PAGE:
Remarkably, Peter Scott and Robert Rines used these photos as the main basis for the formal description (in Nature!) of the Loch Ness Monster as a new species they named Nessiteras rhombopteryx (Scott & Rines 1975). It’s well known that Nessiteras rhombopteryx is an anagram of ‘monster hoax by Sir Peter S’, but this is surely a coincidence: Scott and Rines both wrote quite a lot on the Loch Ness Monster (e.g., Scott 1980, Rines 1982), and there is every reason to think that they were actually quite convinced by the putative reality of the animal. Scott proudly wrote of his ‘I believe in Nessie’ t-shirt and Rines countered the anagram claim by noting that Nessiteras rhombopteryx is also an anagram of ‘Yes, both pix are monsters, R’. In other words, it’s blissfully naïve to think they pulled off the naming of the animal as a one-off stunt done for laughs.
A few other alleged Nessie photos were taken by the underwater camera of the Robert Rines Academy of Applied Science /Loch Ness Investigation Bureau expeditions, including the famous ‘gargoyle’s head’ image and another that has been intimated to be a moving, long-necked animal with appendages. These images almost certainly represent cases of pareidolia: the ‘gargoyle’s head’ image is most likely a gnarly tree-stump on the loch floor.
The newest ‘good’ photo appeared in the global media in August 2012 and was supposedly taken by George Edwards in November 2011. According to statements made to the press, Edwards wanted to have the photo verified before releasing it and asked friends in the US military to check its authenticity. In fact, the image had already been on sale as a postcard since June 2012. Well-known LNM investigator Steve Feltham went on record to say that the hump is one and the same as the object made for the 2005 documentary Loch Ness: The Ultimate Experiment, and that seems to be true when you compared images of the hump (which still exists) with the object in the photo. Indeed, a 2011 documentary even includes footage of the same hump sitting on the deck of Edwards’s boat. It’s case closed on this one as well – it’s definitely a hoax, and you can see a very detailed examination of the object’s size, position in the loch and so on here at Dick Raynor’s site.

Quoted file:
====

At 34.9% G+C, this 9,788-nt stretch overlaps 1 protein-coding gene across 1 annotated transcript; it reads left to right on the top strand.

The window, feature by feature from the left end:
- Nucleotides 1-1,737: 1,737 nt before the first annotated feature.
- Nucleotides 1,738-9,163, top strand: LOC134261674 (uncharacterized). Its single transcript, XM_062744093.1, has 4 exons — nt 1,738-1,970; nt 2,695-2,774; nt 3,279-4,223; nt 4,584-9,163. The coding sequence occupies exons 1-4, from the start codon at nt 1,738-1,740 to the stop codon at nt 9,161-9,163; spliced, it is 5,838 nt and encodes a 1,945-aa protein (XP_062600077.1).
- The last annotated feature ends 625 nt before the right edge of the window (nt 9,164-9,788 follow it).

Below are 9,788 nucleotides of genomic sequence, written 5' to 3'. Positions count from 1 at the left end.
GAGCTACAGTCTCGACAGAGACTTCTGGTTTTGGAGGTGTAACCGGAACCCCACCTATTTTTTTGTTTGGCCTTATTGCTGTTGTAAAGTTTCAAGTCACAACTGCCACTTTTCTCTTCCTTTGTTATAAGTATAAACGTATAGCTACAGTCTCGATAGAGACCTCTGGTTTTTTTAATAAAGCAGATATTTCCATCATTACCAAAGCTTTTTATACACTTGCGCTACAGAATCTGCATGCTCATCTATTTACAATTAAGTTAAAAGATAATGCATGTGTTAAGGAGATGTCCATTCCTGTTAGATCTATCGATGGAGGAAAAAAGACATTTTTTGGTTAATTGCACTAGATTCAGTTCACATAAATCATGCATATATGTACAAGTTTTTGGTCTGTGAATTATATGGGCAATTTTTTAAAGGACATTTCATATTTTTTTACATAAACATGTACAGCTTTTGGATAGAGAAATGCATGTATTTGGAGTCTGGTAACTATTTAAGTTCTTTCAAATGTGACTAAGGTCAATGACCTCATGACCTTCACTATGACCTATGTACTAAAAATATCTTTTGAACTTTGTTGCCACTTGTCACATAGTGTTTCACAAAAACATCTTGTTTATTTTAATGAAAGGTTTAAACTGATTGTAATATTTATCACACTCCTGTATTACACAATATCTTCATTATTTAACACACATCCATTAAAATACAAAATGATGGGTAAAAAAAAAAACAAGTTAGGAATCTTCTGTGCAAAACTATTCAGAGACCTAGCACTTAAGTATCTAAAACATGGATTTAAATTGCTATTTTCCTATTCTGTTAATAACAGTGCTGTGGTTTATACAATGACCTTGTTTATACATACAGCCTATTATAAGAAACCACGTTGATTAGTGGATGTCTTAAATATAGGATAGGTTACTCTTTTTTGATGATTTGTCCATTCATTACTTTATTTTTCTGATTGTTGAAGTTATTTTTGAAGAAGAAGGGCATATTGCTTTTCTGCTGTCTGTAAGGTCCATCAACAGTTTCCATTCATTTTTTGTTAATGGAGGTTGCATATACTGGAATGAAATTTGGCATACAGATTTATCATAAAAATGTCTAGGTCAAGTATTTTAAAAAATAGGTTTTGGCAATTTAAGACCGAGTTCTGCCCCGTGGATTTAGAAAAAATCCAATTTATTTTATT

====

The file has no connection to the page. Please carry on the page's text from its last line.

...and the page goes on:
There are various other LNM photos of course, and also several bits of film. Then there are the several land sightings, and the fossils, whale bones and dead conger eels that have been found at Loch Ness. However, the images you’ve seen here are the ‘classics’, the ‘best of the best’ and, as I’ve said here, all are unsatisfactory or problematic or definitely hoaxed. So that’s that! We move on.
For previous Tet Zoo articles on the Loch Ness Monster and related aspects of cryptozoology, see…
- Cryptozoology at the Zoological Society of London. Cryptozoology: time to come in from the cold? Or, Cryptozoology: avoid at all costs?
- A baby sea-serpent no more: reinterpreting Hagelund’s juvenile Cadborosaurus
- The Cadborosaurus Wars
- Dear Telegraph: no, I did not say that about the Loch Ness monster
Refs – –
Bauer, H. H. 2002. The case for the Loch Ness “monster”: the scientific evidence. Journal of Scientific Exploration 16, 225-246.
Binns, R. 1984. The Loch Ness Mystery Solved. W. H. Allen & Co, London.
Bord, J. & Bord, C. 1991. Modern Mysteries of Britain. Diamond Books, London.
Boyd, A. & Martin, D. 1994. Creating a monster. BBC Wildlife 12 (4), 22-23.
Dinsdale, T. 1973a. The Rines/Egerton picture. The Photographic Journal April 1973, 162-165.
– . 1973b. The Story of the Loch Ness. Allan Wingate, London.
LeBlond, P. H. & Collins, M. J. 1987. The Wilson Nessie photo: a size determination based on physical principles. Cryptozoology 6, 55-64.
Mackal, R. P. 1976. The Monsters of Loch Ness. The Swallow Press, Chicago.
Magin, U. 2001. Waves without wind and a floating island – historical accounts of the Loch Ness monster. In Simmons, I. & Quin, M. (eds) Fortean Studies Volume 7. John Brown Publishing (London), pp. 95-115.
Martin, D. & Boyd, A. 1999. Nessie – the Surgeon’s Photo Exposed. Martin & Boyd, East Barnet.
Rines, R. H. 1982. Summarizing a decade of underwater studies at Loch Ness. Cryptozoology 1, 24-32.
Scott, P. 1980. Observations of Wildlife. Phaidon, Oxford.
– . & Rines, R. 1975. Naming the Loch Ness monster. Nature 258, 466-468.
Shine, A. 1989. A very strange fish? In Brookesmith, P. (ed) Creatures from Elsewhere. Macdonald & Co (London), pp. 66-70.
Shuker, K. P. N. 1995. In Search of Prehistoric Survivors. Blandford, London.
Smith, R. D. 1994. Nessie not a hoax. BBC Wildlife 12 (8), 81.
– . 1995. The classic Wilson nessie photo: is the hoax a hoax? Fate November 1995, 42-44.
Witchell, N. 1974. The Loch Ness Story. Terence Dalton, Lavenham.